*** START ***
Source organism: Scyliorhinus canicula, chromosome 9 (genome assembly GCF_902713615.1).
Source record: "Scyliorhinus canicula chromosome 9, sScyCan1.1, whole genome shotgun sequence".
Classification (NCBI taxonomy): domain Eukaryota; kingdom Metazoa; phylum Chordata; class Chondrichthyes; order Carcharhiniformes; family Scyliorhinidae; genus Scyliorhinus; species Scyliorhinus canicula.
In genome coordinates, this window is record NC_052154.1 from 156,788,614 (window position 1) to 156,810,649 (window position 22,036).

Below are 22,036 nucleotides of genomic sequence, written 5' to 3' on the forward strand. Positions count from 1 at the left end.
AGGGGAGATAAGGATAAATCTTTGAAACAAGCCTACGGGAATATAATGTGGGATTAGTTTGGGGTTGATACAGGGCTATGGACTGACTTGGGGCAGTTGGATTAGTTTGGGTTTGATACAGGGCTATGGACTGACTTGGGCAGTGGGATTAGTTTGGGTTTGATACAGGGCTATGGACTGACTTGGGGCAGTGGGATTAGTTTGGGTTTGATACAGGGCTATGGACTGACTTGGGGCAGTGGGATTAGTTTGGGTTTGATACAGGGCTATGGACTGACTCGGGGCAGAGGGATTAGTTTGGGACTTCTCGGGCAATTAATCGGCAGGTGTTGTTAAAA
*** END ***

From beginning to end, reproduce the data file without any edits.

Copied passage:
Source organism: Scyliorhinus canicula, chromosome 9 (genome assembly GCF_902713615.1).
Source record: "Scyliorhinus canicula chromosome 9, sScyCan1.1, whole genome shotgun sequence".
Classification (NCBI taxonomy): domain Eukaryota; kingdom Metazoa; phylum Chordata; class Chondrichthyes; order Carcharhiniformes; family Scyliorhinidae; genus Scyliorhinus; species Scyliorhinus canicula.
In genome coordinates, this window is record NC_052154.1 from 156,788,614 (window position 1) to 156,810,649 (window position 22,036).

Below are 22,036 nucleotides of genomic sequence, written 5' to 3' on the forward strand. Positions count from 1 at the left end.
AGGGGAGATAAGGATAAATCTTTGAAACAAGCCTACGGGAATATAATGTGGGATTAGTTTGGGGTTGATACAGGGCTATGGACTGACTTGGGGCAGTTGGATTAGTTTGGGTTTGATACAGGGCTATGGACTGACTTGGGCAGTGGGATTAGTTTGGGTTTGATACAGGGCTATGGACTGACTTGGGGCAGTGGGATTAGTTTGGGTTTGATACAGGGCTATGGACTGACTTGGGGCAGTGGGATTAGTTTGGGTTTGATACAGGGCTATGGACTGACTCGGGGCAGAGGGATTAGTTTGGGACTTCTCGGGCAATTAATCGGCAGGTGTTGTTAAAA